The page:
Being appointed as Chevy’s chief engineer and returning to Detroit, Cole led the development of the compact lightweight power plant with four cylinders banked to one side, four more to the other, and a 90-degree “V” angle between them. It incorporated all of the latest internal design features and some breakthrough manufacturing techniques. The V-8 would make its debut in the 1955 Chevy. GM’s top boss, Harlow “Red” Curtice,” stepped into the picture and said he wanted the car to have a “hound dog” look. Cole stopped by the design studio almost every day to see it take shape.

Designer Clare MacKichan was used to old-style, bullying managers, but Cole was different. Besides having good taste, he could handle people. “If he didn’t know what he wanted, he would wait until you produced something he did want,” MacKichan told interviewer Michael Lamm. “And if he didn’t like something, he was pretty nice about it. He wouldn’t get all excited and make a big fuss.”

The ’55 Chevy was a smash, selling 1.7 million cars. The Chevy V-8 went into the Corvette next and suited it like honey on a biscuit. Cole rose to division manager and had a free hand to create another car, the 1960 Chevrolet Corvair. And that car would put him on the cover of Time magazine. “If I felt any better about our Chevy Corvair, I think I’d blow up,” he said. It was an unintentionally portentous remark. The compact had an unusual layout, with the small engine placed in the rear—like the Volkswagen. Although initial sales were strong, problems crept in. Micromanaging and cost-cutting by GM’s executive committee had contributed to the Corvair’s tendency to spin out.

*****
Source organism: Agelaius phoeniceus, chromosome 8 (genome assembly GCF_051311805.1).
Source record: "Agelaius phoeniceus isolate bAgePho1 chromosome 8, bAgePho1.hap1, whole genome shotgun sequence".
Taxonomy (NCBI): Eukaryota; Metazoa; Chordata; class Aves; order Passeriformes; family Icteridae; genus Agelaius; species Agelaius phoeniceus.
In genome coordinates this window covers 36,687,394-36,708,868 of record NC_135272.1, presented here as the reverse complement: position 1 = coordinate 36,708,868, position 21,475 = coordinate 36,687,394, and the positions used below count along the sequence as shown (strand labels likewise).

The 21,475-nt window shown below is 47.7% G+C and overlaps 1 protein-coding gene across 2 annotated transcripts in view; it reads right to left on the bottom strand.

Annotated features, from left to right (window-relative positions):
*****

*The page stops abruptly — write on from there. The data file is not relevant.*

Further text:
An advertisement for the 1960 Chevrolet Corvair four-door sedan. (Courtesy of GM)

As Cole became GM president in 1967, he faced even more controversy and scandals. An engine-mounting problem in other Chevy models resulted in the unprecedented recall of 6.7 million cars. Beyond this, safety, fuel economy, and emissions controls were emerging as top priorities. Some fun went out of the business, and Cole was concerned about the effect on engineers and innovation: “They will be afraid to death to do anything out of fear it might be wrong.”

A month after retiring from GM, Cole appeared on The Phil Donahue Show to debate Ralph Nader, whose exposé, “Unsafe at Any Speed,” was the Corvair’s undoing. When the two-hour broadcast wrapped, Cole shook Nader’s hand, saying, “Give me a little credit from now on. I showed up.”

Nader taunted back, “You got the lead out of gasoline. Now how about getting the lead out of GM?” It was a little rude, but Cole was out of the game by then anyway. Decades later, we remember him for his 18 patents, dynamic leadership, gregarious personality, and the motto: “Kick the hell out of the status quo.”

Ronald Ahrens’s first magazine article was 40 years ago for Soap Opera Digest. His contributions to the much-lamented Automobile Magazine spanned a 32-year period. Nowadays, he’s on a 15-year run with DBusiness (“Detroit’s Premier Business Journal”). Ronald lives near Palm Springs, Calif., where he struggles to understand desert gardening.